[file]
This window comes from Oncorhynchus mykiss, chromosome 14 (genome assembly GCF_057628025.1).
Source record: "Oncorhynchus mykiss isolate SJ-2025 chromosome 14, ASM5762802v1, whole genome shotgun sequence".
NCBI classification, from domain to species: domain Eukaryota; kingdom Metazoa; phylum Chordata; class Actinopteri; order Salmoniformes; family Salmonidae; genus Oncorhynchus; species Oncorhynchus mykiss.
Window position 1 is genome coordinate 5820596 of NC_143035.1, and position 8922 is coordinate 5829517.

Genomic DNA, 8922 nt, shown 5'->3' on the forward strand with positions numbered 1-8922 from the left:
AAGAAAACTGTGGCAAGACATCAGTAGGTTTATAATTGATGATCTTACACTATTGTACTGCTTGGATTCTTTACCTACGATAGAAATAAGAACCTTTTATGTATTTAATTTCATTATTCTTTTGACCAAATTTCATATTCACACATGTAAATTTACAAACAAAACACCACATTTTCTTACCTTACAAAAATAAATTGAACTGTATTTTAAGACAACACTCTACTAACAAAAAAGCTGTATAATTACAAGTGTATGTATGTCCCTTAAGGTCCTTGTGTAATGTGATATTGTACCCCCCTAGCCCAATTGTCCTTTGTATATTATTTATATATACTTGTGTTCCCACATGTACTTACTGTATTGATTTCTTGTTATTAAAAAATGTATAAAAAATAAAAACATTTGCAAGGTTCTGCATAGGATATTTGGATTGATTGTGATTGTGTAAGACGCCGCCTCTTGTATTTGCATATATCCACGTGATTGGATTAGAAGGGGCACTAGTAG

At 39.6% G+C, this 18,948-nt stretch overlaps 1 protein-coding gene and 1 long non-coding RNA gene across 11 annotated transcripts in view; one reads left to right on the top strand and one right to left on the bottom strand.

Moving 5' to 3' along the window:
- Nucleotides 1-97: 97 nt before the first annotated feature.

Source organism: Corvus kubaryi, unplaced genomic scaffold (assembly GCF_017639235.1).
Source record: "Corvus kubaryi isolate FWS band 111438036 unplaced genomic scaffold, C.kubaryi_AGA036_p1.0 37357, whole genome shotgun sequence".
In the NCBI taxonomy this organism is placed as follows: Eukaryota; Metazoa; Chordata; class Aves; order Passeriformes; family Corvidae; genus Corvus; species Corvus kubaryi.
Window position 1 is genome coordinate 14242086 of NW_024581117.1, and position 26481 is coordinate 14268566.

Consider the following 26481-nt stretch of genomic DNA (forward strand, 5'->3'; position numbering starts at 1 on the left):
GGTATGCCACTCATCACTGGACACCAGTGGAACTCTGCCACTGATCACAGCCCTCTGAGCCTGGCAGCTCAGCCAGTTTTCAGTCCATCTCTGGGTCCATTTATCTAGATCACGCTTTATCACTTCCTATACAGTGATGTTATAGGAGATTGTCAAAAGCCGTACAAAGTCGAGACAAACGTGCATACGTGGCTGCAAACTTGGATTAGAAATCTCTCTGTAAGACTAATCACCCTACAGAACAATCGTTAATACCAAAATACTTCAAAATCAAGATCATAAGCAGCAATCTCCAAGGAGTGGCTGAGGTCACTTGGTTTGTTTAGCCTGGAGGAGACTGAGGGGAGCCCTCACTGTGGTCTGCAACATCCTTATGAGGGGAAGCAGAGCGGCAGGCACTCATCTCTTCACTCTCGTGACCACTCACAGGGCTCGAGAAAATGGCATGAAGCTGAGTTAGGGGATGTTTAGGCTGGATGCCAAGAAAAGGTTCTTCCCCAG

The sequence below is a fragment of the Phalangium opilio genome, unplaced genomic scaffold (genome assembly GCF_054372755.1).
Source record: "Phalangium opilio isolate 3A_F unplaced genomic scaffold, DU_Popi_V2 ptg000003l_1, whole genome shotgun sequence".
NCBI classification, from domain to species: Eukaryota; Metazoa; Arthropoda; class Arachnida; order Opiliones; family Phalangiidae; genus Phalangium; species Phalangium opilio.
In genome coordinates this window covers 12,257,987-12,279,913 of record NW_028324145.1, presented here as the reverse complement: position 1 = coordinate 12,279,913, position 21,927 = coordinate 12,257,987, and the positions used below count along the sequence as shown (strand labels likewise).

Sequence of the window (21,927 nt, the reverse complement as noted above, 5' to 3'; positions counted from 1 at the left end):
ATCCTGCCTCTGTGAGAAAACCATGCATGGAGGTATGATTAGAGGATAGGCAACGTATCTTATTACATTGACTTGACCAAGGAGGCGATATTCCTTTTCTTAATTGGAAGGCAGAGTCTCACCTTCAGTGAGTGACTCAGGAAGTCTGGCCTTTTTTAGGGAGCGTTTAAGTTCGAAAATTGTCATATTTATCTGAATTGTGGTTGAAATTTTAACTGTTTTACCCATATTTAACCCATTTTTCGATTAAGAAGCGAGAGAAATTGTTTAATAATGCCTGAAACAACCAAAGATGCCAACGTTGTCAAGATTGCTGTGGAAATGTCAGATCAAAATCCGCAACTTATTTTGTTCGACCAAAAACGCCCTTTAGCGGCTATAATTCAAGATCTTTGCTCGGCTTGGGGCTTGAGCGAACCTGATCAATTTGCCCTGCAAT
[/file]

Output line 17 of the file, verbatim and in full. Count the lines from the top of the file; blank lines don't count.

Source record: "Phalangium opilio isolate 3A_F unplaced genomic scaffold, DU_Popi_V2 ptg000003l_1, whole genome shotgun sequence".